Social Semiotics of Gangstalking Evidence Videos on YouTube:Multimodal Discourse Analysis of a Novel Persecutory Belief System

Lustig, Andrew and Brookes, Gavin and Hunt, Daniel (2021) Social Semiotics of Gangstalking Evidence Videos on YouTube:Multimodal Discourse Analysis of a Novel Persecutory Belief System. Journal of Medical Internet Research, 8 (10). ISSN 1439-4456

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Abstract

Background: Gangstalking refers to a novel persecutory belief system wherein sufferers believe that they are being followed, watched, and harassed by a vast network of people in their community who have been recruited as complicit perpetrators. They are frequently diagnosed as mentally ill, although they reject this formulation. Those affected by this belief system self-identify as targeted individuals (TIs). They seek to prove the veracity of their persecution and dispute the notion that they are mentally ill by posting videos online that purport to provide evidence of their claims. Objective: The objective of the study was to characterize the multimodal social semiotic practices used in gangstalking evidence videos. Methods: We assembled a group of 50 evidence videos posted on YouTube by self-identified TIs and performed a multimodal social semiotic discourse analysis using a grounded theory approach to data analysis. Results: TIs accomplished several social and interpersonal tasks in the videos. They constructed their own identity as subjects of persecution and refuted the notion that they suffered from mental illness. They also cultivated positive ambient affiliation with viewers of the videos but manifested hostility toward people who appeared in the videos. They made extensive use of multimodal deixis to generate salience and construe the gangstalking belief system. The act of filming itself was a source of conflict and served as a self-fulfilling prophecy; filming was undertaken to neutrally record hostility directed toward video bloggers (vloggers). However, the act of filming precipitated the very behaviors that they set out to document. Finally, the act of filming was also regarded as an act of resistance and empowerment by vloggers. Conclusions: These data provide insight into a novel persecutory belief system. Interpersonal concerns are important for people affected, and they construe others as either sympathetic or hostile. They create positive ambient affiliation with viewers. We found that vloggers use multimodal deixis to illustrate the salience of the belief system. The videos highlighted the Derridean concept of différance, wherein the meaning of polysemous signifiers is deferred without definitive resolution. This may be important in communicating with people and patients with persecutory belief systems. Clinicians may consider stepping away from the traditional true/false dichotomy endorsed by psychiatric classification systems and focus on the ambiguity in semiotic systems generally and in persecutory belief systems specifically.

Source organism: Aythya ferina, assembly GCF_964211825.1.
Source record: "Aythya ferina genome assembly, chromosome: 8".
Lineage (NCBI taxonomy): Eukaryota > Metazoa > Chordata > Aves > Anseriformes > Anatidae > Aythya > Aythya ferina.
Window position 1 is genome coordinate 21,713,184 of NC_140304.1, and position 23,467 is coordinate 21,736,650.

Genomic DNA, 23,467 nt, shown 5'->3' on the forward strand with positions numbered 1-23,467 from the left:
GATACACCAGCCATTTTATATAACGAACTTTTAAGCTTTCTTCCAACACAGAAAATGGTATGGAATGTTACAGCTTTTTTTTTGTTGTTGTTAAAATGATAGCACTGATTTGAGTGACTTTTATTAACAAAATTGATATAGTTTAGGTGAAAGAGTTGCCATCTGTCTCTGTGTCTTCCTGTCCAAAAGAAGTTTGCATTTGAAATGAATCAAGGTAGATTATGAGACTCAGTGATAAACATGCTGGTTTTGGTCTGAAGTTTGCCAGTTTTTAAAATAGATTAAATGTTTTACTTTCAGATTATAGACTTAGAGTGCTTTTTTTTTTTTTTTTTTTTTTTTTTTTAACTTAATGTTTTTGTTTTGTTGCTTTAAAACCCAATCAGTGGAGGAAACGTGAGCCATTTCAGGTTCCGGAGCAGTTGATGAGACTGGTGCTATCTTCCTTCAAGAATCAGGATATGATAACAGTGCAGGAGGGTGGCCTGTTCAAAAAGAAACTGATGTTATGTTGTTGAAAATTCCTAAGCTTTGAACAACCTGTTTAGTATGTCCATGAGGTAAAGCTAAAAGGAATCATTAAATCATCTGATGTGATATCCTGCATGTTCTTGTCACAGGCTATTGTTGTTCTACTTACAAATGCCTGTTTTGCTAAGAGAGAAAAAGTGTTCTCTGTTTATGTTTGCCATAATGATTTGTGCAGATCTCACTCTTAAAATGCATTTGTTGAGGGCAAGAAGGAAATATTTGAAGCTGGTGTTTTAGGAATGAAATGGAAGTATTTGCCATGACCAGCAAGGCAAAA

Item Type:
Journal Article
Journal or Publication Title:
Journal of Medical Internet Research
Additional Information:
©Andrew Lustig, Gavin Brookes, Daniel Hunt. Final published version Lustig A, Brookes G, Hunt D Social Semiotics of Gangstalking Evidence Videos on YouTube: Multimodal Discourse Analysis of a Novel Persecutory Belief System JMIR Ment Health 2021;8(10):e30311doi: 10.2196/30311 is available in JMIR Mental Health https://mental.jmir.org/2021/10/e30311/
Uncontrolled Keywords:
/dk/atira/pure/subjectarea/asjc/2700/2718
Subjects:
ID Code:
160255
Deposited By:
Deposited On:
05 Oct 2021 15:20
Refereed?:
Yes
Published?:
Published
Last Modified:
23 Sep 2022 02:36